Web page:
Factors Affecting Mental Patients’ Behaviors and Attitudes Regarding Smoking

Document Type : Research Articles


1 Director of Nursing, General Hospital, Asklipieion Voulas, Athens, Greece.

2 University of Peloponnese, Corinth, Athens, Greece.

3 Department of Nursing ATEI of Thessaloniki, Athens, Greece.

4 General Hospital of Korinthos, Athens, Greece.

5 5Department of Social and Educational Policy, University of Peloponnese, Greece.

6 Nursing Department, University of Athens, Athens, Greece.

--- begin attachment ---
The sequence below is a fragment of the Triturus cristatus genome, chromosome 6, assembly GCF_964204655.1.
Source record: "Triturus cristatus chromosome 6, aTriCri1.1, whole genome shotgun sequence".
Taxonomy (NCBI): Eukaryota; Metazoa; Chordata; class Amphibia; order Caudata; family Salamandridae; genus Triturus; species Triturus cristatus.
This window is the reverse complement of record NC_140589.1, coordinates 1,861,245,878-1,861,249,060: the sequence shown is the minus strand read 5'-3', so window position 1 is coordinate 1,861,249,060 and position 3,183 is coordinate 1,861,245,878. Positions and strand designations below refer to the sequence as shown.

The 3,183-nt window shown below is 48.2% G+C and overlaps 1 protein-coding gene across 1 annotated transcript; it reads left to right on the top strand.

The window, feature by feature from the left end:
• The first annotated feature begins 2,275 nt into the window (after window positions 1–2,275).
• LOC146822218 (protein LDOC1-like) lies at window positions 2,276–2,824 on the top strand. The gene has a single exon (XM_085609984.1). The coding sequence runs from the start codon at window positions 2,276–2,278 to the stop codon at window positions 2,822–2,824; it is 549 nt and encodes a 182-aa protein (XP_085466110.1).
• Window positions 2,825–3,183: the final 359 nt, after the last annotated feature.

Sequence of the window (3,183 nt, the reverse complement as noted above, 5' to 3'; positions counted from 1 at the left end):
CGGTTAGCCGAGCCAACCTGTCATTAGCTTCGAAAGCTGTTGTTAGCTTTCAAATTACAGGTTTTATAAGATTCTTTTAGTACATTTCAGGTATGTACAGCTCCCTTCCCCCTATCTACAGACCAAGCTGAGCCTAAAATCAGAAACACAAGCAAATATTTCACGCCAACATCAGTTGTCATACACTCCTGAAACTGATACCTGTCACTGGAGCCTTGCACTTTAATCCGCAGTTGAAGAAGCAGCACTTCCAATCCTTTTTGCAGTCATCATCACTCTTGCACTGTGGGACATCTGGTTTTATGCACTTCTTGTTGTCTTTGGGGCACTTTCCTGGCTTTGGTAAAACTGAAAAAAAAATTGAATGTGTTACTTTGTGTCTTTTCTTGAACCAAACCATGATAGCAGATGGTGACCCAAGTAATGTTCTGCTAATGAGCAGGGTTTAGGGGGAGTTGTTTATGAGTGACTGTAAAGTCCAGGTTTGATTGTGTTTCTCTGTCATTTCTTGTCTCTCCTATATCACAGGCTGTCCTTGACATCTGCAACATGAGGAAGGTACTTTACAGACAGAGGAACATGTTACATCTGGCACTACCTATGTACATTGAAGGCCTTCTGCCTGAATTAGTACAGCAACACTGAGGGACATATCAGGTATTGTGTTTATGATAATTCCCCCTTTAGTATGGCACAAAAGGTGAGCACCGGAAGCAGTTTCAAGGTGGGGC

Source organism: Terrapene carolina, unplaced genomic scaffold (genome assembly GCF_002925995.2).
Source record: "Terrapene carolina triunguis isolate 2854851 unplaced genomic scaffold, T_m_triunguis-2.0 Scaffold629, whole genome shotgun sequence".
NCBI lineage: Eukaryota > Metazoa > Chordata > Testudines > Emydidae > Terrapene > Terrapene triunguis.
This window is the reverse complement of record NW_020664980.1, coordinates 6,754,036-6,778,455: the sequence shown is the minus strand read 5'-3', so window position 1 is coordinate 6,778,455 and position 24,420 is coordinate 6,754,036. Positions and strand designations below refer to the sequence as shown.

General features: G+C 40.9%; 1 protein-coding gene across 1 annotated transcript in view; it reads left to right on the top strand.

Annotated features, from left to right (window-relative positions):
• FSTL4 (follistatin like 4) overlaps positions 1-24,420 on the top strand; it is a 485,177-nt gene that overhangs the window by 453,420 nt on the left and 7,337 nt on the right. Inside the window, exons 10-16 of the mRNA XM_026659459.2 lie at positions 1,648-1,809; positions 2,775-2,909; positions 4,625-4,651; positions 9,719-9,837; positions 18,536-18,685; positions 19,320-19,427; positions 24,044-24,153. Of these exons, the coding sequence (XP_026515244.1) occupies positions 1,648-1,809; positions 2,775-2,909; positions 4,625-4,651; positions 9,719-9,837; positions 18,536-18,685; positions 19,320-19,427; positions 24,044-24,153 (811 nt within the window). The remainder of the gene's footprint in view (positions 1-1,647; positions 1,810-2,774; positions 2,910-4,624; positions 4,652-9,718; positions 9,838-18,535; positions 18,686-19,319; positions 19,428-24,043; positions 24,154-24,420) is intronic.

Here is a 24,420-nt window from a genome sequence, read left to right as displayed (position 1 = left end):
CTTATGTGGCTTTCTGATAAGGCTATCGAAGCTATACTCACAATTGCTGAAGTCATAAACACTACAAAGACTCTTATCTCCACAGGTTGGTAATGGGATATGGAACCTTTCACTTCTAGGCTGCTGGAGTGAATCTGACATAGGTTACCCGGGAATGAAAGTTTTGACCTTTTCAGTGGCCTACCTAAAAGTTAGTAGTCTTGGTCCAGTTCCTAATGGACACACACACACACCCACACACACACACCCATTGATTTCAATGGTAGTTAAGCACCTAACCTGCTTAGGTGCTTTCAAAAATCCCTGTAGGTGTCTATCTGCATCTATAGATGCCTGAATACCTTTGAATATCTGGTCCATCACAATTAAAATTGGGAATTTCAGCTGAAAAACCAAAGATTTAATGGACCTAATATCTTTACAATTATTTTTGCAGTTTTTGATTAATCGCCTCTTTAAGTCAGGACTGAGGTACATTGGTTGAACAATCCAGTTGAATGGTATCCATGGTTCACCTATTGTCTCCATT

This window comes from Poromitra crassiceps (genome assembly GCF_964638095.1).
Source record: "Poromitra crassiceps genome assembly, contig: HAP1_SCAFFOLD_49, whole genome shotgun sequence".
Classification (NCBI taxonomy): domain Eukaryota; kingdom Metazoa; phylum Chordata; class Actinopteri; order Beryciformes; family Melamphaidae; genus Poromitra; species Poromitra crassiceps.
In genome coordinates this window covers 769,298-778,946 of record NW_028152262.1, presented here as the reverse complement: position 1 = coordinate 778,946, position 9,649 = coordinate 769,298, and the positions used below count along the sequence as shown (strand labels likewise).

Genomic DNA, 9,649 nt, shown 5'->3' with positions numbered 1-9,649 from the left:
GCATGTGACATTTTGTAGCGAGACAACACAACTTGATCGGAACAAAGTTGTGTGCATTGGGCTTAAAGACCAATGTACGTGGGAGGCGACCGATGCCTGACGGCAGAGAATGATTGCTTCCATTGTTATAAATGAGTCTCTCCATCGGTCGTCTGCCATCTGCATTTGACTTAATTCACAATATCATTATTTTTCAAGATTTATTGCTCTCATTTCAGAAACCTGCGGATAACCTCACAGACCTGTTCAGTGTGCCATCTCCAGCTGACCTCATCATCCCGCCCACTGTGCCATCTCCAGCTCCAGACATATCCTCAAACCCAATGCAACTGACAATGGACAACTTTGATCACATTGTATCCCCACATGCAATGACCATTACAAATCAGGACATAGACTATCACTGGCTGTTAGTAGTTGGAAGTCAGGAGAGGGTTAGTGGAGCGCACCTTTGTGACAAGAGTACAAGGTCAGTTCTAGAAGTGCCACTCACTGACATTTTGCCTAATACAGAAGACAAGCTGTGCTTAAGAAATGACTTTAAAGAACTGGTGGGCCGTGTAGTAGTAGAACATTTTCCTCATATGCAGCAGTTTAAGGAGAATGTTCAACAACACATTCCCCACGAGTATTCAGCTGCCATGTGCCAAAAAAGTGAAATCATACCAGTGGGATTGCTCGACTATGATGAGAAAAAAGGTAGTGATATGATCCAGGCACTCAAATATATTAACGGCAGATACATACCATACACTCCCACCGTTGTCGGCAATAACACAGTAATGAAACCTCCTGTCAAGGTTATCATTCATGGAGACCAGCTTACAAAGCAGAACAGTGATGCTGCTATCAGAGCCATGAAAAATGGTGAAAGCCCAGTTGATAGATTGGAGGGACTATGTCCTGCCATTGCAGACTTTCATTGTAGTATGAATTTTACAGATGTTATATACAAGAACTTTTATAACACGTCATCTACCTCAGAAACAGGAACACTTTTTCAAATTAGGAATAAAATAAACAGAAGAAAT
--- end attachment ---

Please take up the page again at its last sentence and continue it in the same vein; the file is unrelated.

Background: Patients with mental health problems are in high risk to develop addiction, since smoking incidence is three times higher than that of the general population. The aim of the study was to investigate the factors affecting mental health patients’ smoking habits. Methods: The sample of study were 356 patients out of 403 initially approached, with 142 hospitalized in hospital facilities and 214 in community settings. The «Smoking in psychiatric hospitals" and General Health Questionnaire (GHQ-28) questionnaires were used. A principal component analysis was performed using the correlation coefficients of the various variables and an orthogonal varimax rotation, in order to interpret the seven factors emerging. Among the variables the most important factors appeared to be the type of healthcare facility, legal status, depression and age. Results: The type of healthcare facility was correlated to demographic characteristics, clinical features, psychopathology and functionality, but also to the attitudes and behaviors related to smoking. More specifically, the in-hospital patients were heavier smokers, about 90% of the patients said they would consider quitting smoking. The various variables had only a small effect on the intention to quit smoking. The comparison of the coefficients of determination of each variable, showed that age had the strongest effect (R2=0.152), while the GHQ D subscale (severe depression) had the least significant effect (R2=0.023). From all (7) factors, it appears that hospitalization was positively correlated with factor 5 and negatively with the factors 2, 3 and 6, legal status (commitment order) negatively with factors 1 and 4, while depression (or consuming antidepressants) positively factor 4 and negatively to factors 1 and 3. Finally, age was the only variable that is associated with the agent 7. Conclusions: Patients are permissive to staff’s smoking in the healthcare facility and may resist attempts to restrict it. It is important that these conclusions are taken into account in any systematic attempt to limit smoking within mental health settings.


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